Columbo Does Cliche
Dr. Wesley Corman (James Read) has always known that his father-in-law didn't really like him and only tolerated him and his gambling because of his daughter Lydia (Jo Anderson). So when Lydia meets another man, actor Adam Evans (Marshall R. Teague), and decides with some help from her father that their marriage is over Wesley comes up with a devious plan to murder her lover and set her up to take the fall in order to prevent her father collecting on all the debts he has paid off for Wesley. But when the sharp eyed Lieutenant Columbo (Peter Falk) attends the scene he immediately becomes suspicious.
Yes the sharp eyed Columbo is a man of detail and it is the initial details which make you smile as when he is called to the scene of an apparent car going over the edge of a cliff side road he notices a grain of salt on the victims lip and the car is in neutral. Of course the car in neutral is his clue to know that it is murder but the salt, that is the clue to the actual murder and that connects the dots back to a possible killer and then of course a motive. It is all incredibly typical but it has to be said not as comical as some of these later Columbo TV movies.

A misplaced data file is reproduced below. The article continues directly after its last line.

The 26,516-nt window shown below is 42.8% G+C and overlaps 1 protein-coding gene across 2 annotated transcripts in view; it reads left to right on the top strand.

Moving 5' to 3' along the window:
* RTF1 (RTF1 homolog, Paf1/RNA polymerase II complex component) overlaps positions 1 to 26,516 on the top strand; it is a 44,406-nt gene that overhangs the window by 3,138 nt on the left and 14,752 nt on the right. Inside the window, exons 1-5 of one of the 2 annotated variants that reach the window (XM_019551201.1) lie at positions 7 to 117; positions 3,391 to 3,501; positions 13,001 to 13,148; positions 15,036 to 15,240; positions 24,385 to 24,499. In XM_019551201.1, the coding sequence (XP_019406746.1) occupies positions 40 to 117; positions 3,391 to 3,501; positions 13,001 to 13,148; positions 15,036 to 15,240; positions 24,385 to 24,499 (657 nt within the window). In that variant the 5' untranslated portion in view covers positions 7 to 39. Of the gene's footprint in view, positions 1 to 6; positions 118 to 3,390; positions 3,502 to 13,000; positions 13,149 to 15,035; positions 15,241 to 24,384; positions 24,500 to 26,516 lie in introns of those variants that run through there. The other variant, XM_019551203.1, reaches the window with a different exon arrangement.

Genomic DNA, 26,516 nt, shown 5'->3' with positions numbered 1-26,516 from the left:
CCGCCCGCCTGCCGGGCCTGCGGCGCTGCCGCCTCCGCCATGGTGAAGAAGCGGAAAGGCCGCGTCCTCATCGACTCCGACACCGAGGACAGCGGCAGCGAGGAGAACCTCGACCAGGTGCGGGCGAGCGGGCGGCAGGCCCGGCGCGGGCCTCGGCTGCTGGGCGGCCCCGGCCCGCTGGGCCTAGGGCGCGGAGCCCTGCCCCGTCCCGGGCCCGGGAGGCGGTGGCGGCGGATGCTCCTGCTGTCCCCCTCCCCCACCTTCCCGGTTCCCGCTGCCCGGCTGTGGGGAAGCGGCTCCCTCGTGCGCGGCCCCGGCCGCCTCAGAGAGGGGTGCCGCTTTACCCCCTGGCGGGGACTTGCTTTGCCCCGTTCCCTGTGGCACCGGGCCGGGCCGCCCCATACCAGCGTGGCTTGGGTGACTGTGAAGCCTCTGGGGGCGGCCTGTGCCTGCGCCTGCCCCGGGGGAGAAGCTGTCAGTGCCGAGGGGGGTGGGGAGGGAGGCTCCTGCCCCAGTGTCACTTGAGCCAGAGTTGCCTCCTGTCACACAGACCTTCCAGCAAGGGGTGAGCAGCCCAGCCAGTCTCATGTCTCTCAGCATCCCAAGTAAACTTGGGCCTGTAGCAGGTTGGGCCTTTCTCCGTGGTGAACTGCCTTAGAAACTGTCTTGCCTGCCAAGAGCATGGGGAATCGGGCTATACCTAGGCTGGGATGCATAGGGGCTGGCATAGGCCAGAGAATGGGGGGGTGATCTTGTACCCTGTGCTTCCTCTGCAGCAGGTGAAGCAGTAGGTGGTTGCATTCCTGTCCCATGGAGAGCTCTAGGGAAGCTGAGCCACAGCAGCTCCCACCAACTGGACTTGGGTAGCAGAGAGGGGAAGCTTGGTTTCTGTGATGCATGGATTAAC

The thing is that "Columbo: Uneasy Lies the Crown" has a distinctly familiar feel to it not just in that of course it being stereotypical in style but the storyline feels familiar. That comes from it feeling like it uses the same ideas you will find in many a crime movie; as such we have an alibi involving a poker night, drugs in a margheritta, a dead man put in his car and pushed over a cliff and many more which end up feeling cliche. I suppose that could be down to this episode of Columbo being written by Steven Bochco who think of a crime TV series and he has probably written an episode or two. But what this does mean is that with exception of some actors cameoing as themselves this TV movie doesn't really have anything stand out going on.
What this all boils down to is that "Columbo: Uneasy Lies the Crown" is entertaining and Peter Falk delivers his usual enjoyable performance. But there is something almost generic about it which is a shame as it makes it forgettably ordinary.